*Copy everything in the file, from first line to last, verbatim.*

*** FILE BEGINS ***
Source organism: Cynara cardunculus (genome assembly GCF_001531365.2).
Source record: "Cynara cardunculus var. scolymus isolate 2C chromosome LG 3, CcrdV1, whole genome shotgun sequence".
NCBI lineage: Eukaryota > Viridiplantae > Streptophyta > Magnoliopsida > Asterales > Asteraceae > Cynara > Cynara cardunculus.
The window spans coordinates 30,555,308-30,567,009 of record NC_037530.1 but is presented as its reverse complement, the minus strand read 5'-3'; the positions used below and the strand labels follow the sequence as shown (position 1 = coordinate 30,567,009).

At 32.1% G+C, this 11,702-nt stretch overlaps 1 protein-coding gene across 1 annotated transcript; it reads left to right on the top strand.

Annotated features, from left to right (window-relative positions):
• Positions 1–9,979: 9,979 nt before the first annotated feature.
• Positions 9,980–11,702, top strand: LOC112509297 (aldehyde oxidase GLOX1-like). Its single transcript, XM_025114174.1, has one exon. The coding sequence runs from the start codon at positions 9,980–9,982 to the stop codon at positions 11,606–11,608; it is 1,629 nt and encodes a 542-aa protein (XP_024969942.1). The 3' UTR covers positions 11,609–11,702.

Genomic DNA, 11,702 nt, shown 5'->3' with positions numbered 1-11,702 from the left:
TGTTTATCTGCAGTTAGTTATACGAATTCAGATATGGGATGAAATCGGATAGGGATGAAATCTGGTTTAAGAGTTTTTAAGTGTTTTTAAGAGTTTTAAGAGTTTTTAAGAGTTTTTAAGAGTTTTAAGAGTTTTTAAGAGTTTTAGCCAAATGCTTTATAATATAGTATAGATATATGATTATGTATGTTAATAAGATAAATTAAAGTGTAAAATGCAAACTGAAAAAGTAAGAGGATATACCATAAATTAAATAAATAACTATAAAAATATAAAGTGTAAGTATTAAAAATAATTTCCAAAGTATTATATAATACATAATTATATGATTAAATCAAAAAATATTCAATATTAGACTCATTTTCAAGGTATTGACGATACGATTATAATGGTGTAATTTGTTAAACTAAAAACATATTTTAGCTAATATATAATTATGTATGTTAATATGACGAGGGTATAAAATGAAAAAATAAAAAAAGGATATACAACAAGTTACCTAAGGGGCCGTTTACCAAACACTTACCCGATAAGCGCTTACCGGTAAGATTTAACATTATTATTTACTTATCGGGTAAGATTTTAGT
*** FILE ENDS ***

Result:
Source organism: Cynara cardunculus (genome assembly GCF_001531365.2).
Source record: "Cynara cardunculus var. scolymus isolate 2C chromosome LG 3, CcrdV1, whole genome shotgun sequence".
NCBI lineage: Eukaryota > Viridiplantae > Streptophyta > Magnoliopsida > Asterales > Asteraceae > Cynara > Cynara cardunculus.
The window spans coordinates 30,555,308-30,567,009 of record NC_037530.1 but is presented as its reverse complement, the minus strand read 5'-3'; the positions used below and the strand labels follow the sequence as shown (position 1 = coordinate 30,567,009).

At 32.1% G+C, this 11,702-nt stretch overlaps 1 protein-coding gene across 1 annotated transcript; it reads left to right on the top strand.

Annotated features, from left to right (window-relative positions):
• Positions 1–9,979: 9,979 nt before the first annotated feature.
• Positions 9,980–11,702, top strand: LOC112509297 (aldehyde oxidase GLOX1-like). Its single transcript, XM_025114174.1, has one exon. The coding sequence runs from the start codon at positions 9,980–9,982 to the stop codon at positions 11,606–11,608; it is 1,629 nt and encodes a 542-aa protein (XP_024969942.1). The 3' UTR covers positions 11,609–11,702.

Genomic DNA, 11,702 nt, shown 5'->3' with positions numbered 1-11,702 from the left:
TGTTTATCTGCAGTTAGTTATACGAATTCAGATATGGGATGAAATCGGATAGGGATGAAATCTGGTTTAAGAGTTTTTAAGTGTTTTTAAGAGTTTTAAGAGTTTTTAAGAGTTTTTAAGAGTTTTAAGAGTTTTTAAGAGTTTTAGCCAAATGCTTTATAATATAGTATAGATATATGATTATGTATGTTAATAAGATAAATTAAAGTGTAAAATGCAAACTGAAAAAGTAAGAGGATATACCATAAATTAAATAAATAACTATAAAAATATAAAGTGTAAGTATTAAAAATAATTTCCAAAGTATTATATAATACATAATTATATGATTAAATCAAAAAATATTCAATATTAGACTCATTTTCAAGGTATTGACGATACGATTATAATGGTGTAATTTGTTAAACTAAAAACATATTTTAGCTAATATATAATTATGTATGTTAATATGACGAGGGTATAAAATGAAAAAATAAAAAAAGGATATACAACAAGTTACCTAAGGGGCCGTTTACCAAACACTTACCCGATAAGCGCTTACCGGTAAGATTTAACATTATTATTTACTTATCGGGTAAGATTTTAGT